What’s Countless Stones all about?:
Countless Stones is about a young woman who is trying to complete a number of mundane tasks (check the doors are locked and the windows are shut, switch off the electric etc) and you would think she is about to go on holiday. However, she is turning into one of the standing stones that sit on the edge of a cliff, looking out onto the sea.
What did I think?:
Like the previous story in this collection, Countless Stones has a touch of the magical realism about it which I loved and I was afraid that I wouldn’t enjoy this story compared to the beauty of the first one in this collection Diving Belles. Our central female character, Rita is a young woman whom from the very beginning is anything but ordinary. She wakes with a strange sensation in her toes, as if they are turning to stone, but does not seem particularly surprised or worried about it. In fact, she undergoes the same processes we all do when leaving our property for a while to make sure it is safe for our return. As she does this however she is interrupted by a call from her former boyfriend, someone who still seems quite attached to her, and relies heavily on her to help him complete certain tasks. She obliges by taking him to view a property he is interested in renting, even though the roads are treacherous with snow and ice, and oh yes… she is turning quite literally to stone.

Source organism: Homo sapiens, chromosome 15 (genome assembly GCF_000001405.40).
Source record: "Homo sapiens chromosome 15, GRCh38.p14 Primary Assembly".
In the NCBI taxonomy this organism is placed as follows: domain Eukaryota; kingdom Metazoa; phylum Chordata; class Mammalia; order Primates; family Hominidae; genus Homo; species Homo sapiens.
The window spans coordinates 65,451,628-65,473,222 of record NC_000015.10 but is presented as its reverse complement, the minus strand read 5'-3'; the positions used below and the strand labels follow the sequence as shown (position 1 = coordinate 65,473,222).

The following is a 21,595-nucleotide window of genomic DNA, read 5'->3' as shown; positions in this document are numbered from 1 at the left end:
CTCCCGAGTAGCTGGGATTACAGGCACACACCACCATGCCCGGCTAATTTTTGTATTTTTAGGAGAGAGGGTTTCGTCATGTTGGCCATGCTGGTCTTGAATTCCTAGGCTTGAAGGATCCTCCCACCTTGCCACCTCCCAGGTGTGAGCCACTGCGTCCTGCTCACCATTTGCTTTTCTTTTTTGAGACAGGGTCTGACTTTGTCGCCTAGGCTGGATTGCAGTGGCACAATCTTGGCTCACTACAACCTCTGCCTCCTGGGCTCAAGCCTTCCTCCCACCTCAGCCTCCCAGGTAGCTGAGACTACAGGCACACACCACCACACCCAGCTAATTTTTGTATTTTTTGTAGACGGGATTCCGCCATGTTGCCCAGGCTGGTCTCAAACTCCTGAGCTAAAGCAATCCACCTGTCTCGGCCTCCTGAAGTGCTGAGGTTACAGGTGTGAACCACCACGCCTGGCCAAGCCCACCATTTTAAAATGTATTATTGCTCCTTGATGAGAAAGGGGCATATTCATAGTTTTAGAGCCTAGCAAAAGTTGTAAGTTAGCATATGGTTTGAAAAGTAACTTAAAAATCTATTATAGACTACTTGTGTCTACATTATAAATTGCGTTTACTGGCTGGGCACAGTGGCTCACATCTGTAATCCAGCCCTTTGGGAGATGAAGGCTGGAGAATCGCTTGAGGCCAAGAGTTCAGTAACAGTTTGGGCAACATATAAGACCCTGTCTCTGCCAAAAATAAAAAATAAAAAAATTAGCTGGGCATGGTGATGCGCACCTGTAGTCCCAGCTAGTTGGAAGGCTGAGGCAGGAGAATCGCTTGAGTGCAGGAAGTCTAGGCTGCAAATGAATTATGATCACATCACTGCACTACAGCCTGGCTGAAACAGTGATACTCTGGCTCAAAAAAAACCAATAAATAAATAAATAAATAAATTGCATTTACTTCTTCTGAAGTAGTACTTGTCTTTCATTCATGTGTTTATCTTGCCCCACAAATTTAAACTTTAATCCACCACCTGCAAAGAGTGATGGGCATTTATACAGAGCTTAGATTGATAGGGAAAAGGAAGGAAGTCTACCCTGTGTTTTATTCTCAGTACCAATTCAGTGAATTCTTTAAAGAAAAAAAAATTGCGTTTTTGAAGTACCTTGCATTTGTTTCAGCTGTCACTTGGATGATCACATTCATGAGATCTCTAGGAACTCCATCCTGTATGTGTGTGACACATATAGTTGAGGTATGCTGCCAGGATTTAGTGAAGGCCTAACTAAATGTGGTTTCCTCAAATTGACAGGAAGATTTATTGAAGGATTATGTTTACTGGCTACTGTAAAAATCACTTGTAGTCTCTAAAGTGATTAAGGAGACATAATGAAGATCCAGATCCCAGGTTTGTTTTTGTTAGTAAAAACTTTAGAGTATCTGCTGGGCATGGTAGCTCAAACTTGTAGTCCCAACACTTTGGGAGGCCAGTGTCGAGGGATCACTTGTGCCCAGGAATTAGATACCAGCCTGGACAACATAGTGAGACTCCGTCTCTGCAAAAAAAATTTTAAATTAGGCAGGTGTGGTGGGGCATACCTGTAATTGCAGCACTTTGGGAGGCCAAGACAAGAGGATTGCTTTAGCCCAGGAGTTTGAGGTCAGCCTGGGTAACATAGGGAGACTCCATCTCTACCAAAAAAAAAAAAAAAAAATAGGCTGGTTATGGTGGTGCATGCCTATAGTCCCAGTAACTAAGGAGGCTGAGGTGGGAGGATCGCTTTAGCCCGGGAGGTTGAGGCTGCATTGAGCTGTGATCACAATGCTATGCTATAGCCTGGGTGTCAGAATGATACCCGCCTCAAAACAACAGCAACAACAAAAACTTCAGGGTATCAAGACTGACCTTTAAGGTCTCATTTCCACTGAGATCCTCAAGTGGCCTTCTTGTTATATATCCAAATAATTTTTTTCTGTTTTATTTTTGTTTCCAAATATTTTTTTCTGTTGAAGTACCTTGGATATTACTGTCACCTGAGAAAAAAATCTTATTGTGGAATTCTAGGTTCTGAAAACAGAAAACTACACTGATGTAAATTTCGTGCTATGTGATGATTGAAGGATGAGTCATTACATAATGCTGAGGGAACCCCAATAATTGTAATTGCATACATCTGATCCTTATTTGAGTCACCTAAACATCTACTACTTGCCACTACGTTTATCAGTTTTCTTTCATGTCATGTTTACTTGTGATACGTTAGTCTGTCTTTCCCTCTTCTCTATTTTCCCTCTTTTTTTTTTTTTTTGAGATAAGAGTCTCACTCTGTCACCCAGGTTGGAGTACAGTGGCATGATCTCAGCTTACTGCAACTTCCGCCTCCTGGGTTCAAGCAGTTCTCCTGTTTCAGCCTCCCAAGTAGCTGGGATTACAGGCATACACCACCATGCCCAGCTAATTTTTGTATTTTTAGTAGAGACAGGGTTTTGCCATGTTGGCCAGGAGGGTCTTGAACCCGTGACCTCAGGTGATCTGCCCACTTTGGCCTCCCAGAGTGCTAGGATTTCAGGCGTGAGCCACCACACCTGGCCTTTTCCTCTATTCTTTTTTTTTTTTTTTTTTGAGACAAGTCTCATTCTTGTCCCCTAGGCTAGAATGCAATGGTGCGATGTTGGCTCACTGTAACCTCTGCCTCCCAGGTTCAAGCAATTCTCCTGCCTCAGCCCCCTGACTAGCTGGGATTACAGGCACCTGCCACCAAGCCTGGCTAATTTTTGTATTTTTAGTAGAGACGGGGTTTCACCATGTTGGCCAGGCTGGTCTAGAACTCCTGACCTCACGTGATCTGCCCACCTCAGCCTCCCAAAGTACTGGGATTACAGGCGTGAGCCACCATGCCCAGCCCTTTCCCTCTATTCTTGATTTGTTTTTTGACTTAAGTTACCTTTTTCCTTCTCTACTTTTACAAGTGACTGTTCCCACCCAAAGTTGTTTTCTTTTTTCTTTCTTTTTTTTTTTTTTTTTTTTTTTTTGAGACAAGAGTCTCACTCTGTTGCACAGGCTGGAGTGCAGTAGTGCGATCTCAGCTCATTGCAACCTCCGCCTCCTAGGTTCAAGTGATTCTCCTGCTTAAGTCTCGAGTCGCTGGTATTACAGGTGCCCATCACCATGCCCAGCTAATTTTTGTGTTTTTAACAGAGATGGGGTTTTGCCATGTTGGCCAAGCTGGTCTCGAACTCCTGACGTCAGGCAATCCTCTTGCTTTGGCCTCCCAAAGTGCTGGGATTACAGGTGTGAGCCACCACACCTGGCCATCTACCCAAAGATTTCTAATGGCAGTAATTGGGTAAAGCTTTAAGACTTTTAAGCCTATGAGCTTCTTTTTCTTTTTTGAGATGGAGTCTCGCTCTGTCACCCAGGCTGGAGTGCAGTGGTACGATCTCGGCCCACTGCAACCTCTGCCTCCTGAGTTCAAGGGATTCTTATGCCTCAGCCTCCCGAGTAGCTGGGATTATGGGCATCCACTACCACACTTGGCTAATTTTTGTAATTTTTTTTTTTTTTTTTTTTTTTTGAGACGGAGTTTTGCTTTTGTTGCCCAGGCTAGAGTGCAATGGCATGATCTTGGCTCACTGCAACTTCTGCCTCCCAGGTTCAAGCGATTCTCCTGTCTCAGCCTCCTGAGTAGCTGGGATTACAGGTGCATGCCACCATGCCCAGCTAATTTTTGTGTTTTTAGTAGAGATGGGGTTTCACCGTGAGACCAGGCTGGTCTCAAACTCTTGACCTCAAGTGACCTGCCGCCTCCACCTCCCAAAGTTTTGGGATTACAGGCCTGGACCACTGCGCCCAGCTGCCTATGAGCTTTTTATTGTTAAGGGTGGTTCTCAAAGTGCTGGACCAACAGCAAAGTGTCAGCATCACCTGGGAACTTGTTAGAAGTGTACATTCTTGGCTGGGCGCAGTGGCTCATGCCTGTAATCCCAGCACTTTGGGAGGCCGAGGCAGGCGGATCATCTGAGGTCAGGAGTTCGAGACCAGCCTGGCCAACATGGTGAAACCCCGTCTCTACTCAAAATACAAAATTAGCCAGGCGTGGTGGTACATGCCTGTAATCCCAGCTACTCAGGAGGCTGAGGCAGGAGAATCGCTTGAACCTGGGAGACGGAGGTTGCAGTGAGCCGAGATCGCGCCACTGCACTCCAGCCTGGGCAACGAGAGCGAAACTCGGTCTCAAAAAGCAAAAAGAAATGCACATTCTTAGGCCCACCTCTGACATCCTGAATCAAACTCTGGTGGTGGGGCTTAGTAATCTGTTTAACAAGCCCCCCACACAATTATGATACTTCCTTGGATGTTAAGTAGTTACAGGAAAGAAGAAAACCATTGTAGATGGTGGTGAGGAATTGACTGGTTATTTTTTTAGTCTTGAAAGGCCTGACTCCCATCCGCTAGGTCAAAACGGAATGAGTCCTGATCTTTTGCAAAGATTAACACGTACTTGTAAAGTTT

So compared to the title story, Diving Belles, I have to admit this one did not leave me reeling as much with giddy happiness. But I’m not saying it was bad at all, it was good but unfortunately had a lot to live up to. Lucy Wood mixes a bit of fantasy and very beautiful descriptive writing to make a very special story though, and it becomes an absolute joy and pleasure to read her work. It is also so much more thrilling when the author brings a bit of mystery into the tale, as we discover that the thought of turning to stone does not particularly worry Rita. She is slightly concerned about exactly how long she will be “away,” but reassures the reader that this type of thing happens to all of the people in her town, and they would probably deal with the mail piling up at her house. The only thing I would have loved more is to find out more about Rita and her boyfriends relationship, and what had happened between them that they had to separate. However, I do believe that the unanswered questions of the story only serve to make it more mysterious and intriguing.
Would I recommend it?:
Star rating (out of 5):
NEXT SHORT STORY: The Sea of Trees by Randy Taguchi from the collection Fujisan